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Winter 1999

NCSU Seal North Carolina ClimateSCO Seal

A Newsletter of the State Climate Office of North Carolina

A Public Service Center for
Climate-Environment Interactions
Ryan Boyles, Editor


Volume 3 | Number 1 | Winter 1999

In This Issue...



A Message from Dean Whitten

College of Physical and Mathematical Sciences, NCSU

Jerry Whitten Professor Sethu Raman was appointed as the State Climatologist of North Carolina by the UNC System President C.D. Spangler on September 1, 1996. Building on the work of previous state climatologists, Professors Peter Robinson of UNC-CH and Professor Jerry Davis of NC State, and with seed funding from the College of Physical and Mathematical Sciences and the College of Agriculture and Life Sciences, Dr. Raman and his colleagues have led the SCO through several years of spectacular growth and impact. Organized as a Public Service Center in October 1998, its extension mission is to furnish climate data to the public and private sector. Since the analysis of long term weather patterns and the impact of climate are important throughout our society, and since the interpretation of these data require expert analysis, it is perhaps not surprising that the client base of the SCO has increased so rapidly.

To handle the large volume of information, now numbering hundreds of requests per month, advances in technology associated with the acquisition and archival of data are required. This has been a major focus of personnel in the SCO. The SCO operates AgNet in collaboration with the College of Agriculture and Life Sciences, and, in fact, it was support from this collaboration that was instrumental in getting the SCO off to a fast start in its expanded phase of operation. Now the SCO is actively working with the State Government on plans to create the statewide North Carolina Environmental and Climate Observing Network (NC ECO Net) of monitoring stations that will add to the AgNet. Credit for the success of this enterprise goes to the people of the State Climate Office: Dr. Raman, State Climatologist and the Director of the State Climate Office, of course, but equally to Devdutta Niyogi and Ryan Boyles, Assistant Climatologists, Bic Fort, Assistant to the Director, graduate and undergraduate students, and other staff who each play extremely important roles. The guidance of the Advisory Board chaired by Mr. Stephen Harned, plus contributions from collaborating faculty, have likewise been important in keeping the development on the right track.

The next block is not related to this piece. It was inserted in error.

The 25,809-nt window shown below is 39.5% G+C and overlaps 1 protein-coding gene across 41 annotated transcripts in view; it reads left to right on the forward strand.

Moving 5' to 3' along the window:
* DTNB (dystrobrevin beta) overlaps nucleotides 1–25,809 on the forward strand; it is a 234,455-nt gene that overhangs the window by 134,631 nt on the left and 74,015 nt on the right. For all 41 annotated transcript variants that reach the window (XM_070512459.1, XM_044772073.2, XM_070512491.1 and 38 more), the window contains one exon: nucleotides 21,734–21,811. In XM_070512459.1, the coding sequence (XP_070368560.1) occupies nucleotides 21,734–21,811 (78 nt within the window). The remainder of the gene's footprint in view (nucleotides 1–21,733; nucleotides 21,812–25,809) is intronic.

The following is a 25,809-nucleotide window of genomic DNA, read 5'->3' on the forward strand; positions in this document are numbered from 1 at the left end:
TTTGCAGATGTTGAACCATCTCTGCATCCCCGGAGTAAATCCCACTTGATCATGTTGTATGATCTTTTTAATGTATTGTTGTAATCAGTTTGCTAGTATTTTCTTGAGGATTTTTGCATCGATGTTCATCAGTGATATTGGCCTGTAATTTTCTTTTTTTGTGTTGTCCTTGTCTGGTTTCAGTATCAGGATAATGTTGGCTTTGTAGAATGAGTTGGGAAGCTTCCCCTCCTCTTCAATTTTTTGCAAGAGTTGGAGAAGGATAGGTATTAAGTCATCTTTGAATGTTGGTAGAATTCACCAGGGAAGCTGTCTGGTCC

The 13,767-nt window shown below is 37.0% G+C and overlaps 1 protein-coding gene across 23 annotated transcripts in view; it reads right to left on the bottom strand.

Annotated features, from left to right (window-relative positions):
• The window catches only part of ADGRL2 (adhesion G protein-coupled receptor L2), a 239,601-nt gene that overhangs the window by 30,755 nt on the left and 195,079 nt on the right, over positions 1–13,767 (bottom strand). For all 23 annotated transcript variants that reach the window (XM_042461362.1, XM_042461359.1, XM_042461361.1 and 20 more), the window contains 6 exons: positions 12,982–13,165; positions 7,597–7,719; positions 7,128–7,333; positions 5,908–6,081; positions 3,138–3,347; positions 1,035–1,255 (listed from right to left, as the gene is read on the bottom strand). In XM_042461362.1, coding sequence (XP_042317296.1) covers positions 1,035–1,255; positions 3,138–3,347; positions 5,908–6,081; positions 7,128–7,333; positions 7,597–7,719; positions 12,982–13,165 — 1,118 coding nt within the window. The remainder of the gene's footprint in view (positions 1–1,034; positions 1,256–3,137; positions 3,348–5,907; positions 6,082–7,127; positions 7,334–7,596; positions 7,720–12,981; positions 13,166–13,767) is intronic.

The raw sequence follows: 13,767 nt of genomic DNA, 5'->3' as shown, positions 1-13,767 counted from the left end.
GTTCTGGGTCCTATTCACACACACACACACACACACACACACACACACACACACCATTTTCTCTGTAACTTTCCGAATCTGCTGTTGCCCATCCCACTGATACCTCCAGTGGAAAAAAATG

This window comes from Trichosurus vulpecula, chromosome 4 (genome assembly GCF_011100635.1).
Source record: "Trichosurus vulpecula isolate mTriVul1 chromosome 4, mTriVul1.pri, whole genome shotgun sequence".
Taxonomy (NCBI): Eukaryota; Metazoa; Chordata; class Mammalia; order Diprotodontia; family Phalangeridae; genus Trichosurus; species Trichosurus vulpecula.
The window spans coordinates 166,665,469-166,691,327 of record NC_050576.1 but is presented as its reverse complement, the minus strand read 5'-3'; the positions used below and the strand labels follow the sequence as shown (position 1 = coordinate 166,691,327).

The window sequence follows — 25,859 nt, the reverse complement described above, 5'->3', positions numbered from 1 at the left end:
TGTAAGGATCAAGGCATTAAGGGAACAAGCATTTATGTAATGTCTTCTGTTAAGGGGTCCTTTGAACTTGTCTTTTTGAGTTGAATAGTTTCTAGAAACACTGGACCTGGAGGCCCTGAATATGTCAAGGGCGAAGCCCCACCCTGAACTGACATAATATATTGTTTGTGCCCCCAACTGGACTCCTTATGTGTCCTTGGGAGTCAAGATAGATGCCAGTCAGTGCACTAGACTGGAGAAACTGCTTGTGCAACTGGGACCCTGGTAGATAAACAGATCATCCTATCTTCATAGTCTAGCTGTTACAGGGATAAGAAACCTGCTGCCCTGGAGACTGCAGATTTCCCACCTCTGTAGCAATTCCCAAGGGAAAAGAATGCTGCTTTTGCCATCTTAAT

Each time I visit the State Climate Office, I am impressed by the enthusiasm of its personnel - their sense of purpose and teamwork. There is no doubt that these are the central reasons for its great success. This center will help bring together disciplines from various departments, colleges, and even universities within the UNC System. We look forward to continuing advances in the years ahead.

Jerry L. Whitten, Dean
College of PAMS



From the State Climatologist...

Sethu Raman I am glad to announce that the State Climate Office of North Carolina has become a Public Service Center for Climate-Environment Interactions effective October 9, 1998 with the approval by the UNC Board of Governors. This gives us a formal administrative structure within the university that will enhance our efforts to serve North Carolina better. Ryan Boyles recently joined as the Assistant State Climatologist (Data Services). He is a valuable addition to the SCO staff. Kettyah Chaak, an undergraduate student from the department of MEAS who has also recently join us, helps in data base development and data dissemination.

We would like to welcome Capitol Broadcasting Company Inc. as our Corporate Partner. The SCO is working with Greg Fishel, WRAL-TV, Steven Koch, MEAS, and John McHenry, North Carolina Supercomputing Center in developing a real-time experimental high resolution weather forecasting model for agricultural applications.

El Niño has faded, but a moderate La Niña event over the Pacific Ocean is affecting the state this winter. More about this topic is in the next column. The SCO is leading an effort to establish a state wide Environmental and Climate Observing network (NC ECO Net). A brief description of this valuable network and the benefits to North Carolina are on pages 3 and 4. We hope to provide enhanced weather and climate information to the citizens of North Carolina with the NC ECO Net in place.

At the service of North Carolina,

Sethu Raman's Signature
Sethu Raman
State Climatologist of North Carolina
Professor of Marine and Atmospheric Sciences



ROSA Volunteers Collecting Data for North Carolina

For many years, a dedicated network of 28 volunteer weather observers across North Carolina have submitted local daily weather observations to the College of Agriculture and Life Sciences at NCSU. The Remote Observation Station Automation or ROSA network is composed of individuals who volunteer their time and effort on a daily basis to help North Carolina record the weather and climate of our state. Recently, the State Climate Office assumed the responsibility of collecting and archiving these reports from each of the observers.